The most powerful thing about green marketing isn’t the alignment of a brand with a green issue, it’s the added consumer draw of making a purchase that benefits the environment.
For example, imagine you’re faced with a choice of two products:
- Product A
- Product B
Both of these products have similar benefits and both will cure your need, however, despite Product A costing slightly more, it also feels like there’s a bigger upside to the purchase because its packaging highlights what the brand does for the environment.
The green benefits of a product are an additional reason to purchase.
In simple terms, key purchasing decisions like:
- Product benefits
- Price point
- Social proof
Have – in some cases – been superseded by green issues.
This psychological draw of green marketing is real. If you don’t believe me, check out the supermarket shelves on your next visit and analyse how it affects the purchasing decisions of those around you.
How to Use Green Marketing
Green marketing starts with a positive change.
But before you do that, you need to know what environmental issues are most important to your target market and where and how this will fit into your marketing campaigns.
A study by Global Web Index in 2018 discovered that…
A search on Google Trends reveals that search terms like ‘Recyclable’, ‘Eco friendly’, ‘Plastic free’, ‘Sustainability’ and ‘Zero waste’ have seen a steady increase in the last 5 years, with the highest peaks appearing in April 2021.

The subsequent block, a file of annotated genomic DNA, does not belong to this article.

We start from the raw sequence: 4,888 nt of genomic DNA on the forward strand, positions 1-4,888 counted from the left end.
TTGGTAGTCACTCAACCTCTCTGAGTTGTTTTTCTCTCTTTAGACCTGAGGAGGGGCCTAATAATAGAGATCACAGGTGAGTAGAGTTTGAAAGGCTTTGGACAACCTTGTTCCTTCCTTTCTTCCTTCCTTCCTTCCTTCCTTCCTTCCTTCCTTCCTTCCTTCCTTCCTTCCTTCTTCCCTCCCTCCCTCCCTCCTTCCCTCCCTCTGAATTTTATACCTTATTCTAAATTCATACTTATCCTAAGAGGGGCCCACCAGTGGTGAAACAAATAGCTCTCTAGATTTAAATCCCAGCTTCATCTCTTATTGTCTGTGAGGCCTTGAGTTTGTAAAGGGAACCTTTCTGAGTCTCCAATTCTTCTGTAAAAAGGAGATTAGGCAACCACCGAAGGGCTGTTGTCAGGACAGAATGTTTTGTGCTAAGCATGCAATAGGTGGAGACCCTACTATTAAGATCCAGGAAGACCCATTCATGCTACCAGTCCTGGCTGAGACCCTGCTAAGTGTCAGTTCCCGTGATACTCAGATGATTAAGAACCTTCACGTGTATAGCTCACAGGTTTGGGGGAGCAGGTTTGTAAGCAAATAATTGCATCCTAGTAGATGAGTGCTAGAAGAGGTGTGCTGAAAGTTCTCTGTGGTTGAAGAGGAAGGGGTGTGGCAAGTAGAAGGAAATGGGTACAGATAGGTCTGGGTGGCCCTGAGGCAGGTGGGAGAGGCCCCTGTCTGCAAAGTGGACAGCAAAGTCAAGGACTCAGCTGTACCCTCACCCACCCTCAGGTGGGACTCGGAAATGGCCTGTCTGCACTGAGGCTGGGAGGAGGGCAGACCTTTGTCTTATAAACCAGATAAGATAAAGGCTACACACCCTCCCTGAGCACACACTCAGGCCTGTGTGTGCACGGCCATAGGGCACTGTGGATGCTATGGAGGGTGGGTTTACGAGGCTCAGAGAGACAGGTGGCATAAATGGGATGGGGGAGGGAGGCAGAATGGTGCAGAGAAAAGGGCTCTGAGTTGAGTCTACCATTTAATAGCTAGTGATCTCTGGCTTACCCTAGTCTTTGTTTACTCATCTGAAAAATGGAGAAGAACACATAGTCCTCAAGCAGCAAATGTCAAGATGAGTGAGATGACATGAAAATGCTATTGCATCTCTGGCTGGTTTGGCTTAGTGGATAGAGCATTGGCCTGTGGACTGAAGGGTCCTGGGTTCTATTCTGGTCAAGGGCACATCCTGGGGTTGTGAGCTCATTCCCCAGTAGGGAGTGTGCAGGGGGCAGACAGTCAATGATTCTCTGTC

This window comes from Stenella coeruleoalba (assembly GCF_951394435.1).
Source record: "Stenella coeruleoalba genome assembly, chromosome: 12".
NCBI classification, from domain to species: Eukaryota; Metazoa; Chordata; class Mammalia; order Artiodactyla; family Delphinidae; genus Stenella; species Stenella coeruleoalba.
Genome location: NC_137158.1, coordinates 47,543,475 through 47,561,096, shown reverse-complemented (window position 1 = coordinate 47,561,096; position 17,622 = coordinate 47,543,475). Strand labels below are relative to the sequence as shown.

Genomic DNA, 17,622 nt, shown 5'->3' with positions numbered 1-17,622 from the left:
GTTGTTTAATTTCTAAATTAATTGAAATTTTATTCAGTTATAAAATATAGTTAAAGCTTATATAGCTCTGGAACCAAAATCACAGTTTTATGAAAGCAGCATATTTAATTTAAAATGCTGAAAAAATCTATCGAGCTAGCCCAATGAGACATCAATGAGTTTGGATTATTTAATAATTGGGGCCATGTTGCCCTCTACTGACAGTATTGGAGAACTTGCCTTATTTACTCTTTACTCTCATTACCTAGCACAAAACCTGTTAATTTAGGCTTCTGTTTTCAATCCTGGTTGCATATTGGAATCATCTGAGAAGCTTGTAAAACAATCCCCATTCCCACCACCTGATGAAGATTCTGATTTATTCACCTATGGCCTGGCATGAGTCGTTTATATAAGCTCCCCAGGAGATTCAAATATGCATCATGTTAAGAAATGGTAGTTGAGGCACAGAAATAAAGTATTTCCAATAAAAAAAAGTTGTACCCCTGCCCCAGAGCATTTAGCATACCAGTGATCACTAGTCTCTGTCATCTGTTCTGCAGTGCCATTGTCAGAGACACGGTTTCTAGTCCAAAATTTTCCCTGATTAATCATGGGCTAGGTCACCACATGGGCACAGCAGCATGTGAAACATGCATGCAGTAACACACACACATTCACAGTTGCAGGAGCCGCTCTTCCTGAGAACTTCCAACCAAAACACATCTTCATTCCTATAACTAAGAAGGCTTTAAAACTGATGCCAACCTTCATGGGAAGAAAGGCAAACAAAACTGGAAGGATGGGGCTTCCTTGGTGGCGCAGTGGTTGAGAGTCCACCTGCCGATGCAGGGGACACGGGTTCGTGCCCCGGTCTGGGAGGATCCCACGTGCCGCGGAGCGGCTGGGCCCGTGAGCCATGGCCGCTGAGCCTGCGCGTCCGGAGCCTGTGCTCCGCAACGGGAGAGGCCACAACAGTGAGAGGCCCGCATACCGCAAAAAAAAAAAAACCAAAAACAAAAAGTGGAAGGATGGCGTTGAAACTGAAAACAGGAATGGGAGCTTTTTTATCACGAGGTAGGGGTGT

As with any campaign, topic or industry, there will always be fast-trending search terms that rise and peak in search terms – offering brands a choice to target established evergreen keywords, (e.g. sustainability) or to aim for those that are growing.
In terms of environmental issues to target in green marketing, the stats vary from source to source, but there are some that regularly sits among the top. These include green issues like:
- Dealing with waste
- Global warming (aka climate change)
- Overpackaging of consumer goods
- Future energy sources (green energy)
- Air pollution
- Natural resource depletion
- Wildlife conservation
A 2019 study revealed that ‘dealing with waste’ was considered the most important environmental issue facing Great Britain, with 47% of the 20k participants naming it amongst their top 3, global warming (42%) and over-packaging (30%) came in at 2nd and 3rd, respectively.
Green Issues, Marketing and Business
If your business isn’t ‘green’ already, you’ll need to start by giving yourself something to shout about.